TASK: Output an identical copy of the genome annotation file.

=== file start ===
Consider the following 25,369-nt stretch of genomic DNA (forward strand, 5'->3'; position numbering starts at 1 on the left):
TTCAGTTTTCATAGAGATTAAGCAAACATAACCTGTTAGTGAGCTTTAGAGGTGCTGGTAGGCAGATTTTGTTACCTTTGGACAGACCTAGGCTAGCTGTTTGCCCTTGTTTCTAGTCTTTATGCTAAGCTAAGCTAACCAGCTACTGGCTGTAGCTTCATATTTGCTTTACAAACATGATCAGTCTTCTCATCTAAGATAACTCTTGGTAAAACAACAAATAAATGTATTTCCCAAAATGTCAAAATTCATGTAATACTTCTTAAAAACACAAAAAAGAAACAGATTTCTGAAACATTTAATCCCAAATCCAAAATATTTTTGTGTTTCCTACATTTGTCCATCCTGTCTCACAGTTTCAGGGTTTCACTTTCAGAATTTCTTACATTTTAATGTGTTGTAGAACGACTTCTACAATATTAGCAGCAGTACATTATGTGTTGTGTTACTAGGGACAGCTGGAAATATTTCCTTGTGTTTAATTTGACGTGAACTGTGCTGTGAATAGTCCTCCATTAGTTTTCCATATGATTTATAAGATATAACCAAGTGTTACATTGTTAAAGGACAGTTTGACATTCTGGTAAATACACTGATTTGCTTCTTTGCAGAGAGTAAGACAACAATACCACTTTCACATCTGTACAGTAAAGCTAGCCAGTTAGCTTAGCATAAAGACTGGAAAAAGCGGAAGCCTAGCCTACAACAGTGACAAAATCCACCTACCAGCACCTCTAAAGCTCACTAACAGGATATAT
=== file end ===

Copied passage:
Consider the following 25,369-nt stretch of genomic DNA (forward strand, 5'->3'; position numbering starts at 1 on the left):
TTCAGTTTTCATAGAGATTAAGCAAACATAACCTGTTAGTGAGCTTTAGAGGTGCTGGTAGGCAGATTTTGTTACCTTTGGACAGACCTAGGCTAGCTGTTTGCCCTTGTTTCTAGTCTTTATGCTAAGCTAAGCTAACCAGCTACTGGCTGTAGCTTCATATTTGCTTTACAAACATGATCAGTCTTCTCATCTAAGATAACTCTTGGTAAAACAACAAATAAATGTATTTCCCAAAATGTCAAAATTCATGTAATACTTCTTAAAAACACAAAAAAGAAACAGATTTCTGAAACATTTAATCCCAAATCCAAAATATTTTTGTGTTTCCTACATTTGTCCATCCTGTCTCACAGTTTCAGGGTTTCACTTTCAGAATTTCTTACATTTTAATGTGTTGTAGAACGACTTCTACAATATTAGCAGCAGTACATTATGTGTTGTGTTACTAGGGACAGCTGGAAATATTTCCTTGTGTTTAATTTGACGTGAACTGTGCTGTGAATAGTCCTCCATTAGTTTTCCATATGATTTATAAGATATAACCAAGTGTTACATTGTTAAAGGACAGTTTGACATTCTGGTAAATACACTGATTTGCTTCTTTGCAGAGAGTAAGACAACAATACCACTTTCACATCTGTACAGTAAAGCTAGCCAGTTAGCTTAGCATAAAGACTGGAAAAAGCGGAAGCCTAGCCTACAACAGTGACAAAATCCACCTACCAGCACCTCTAAAGCTCACTAACAGGATATAT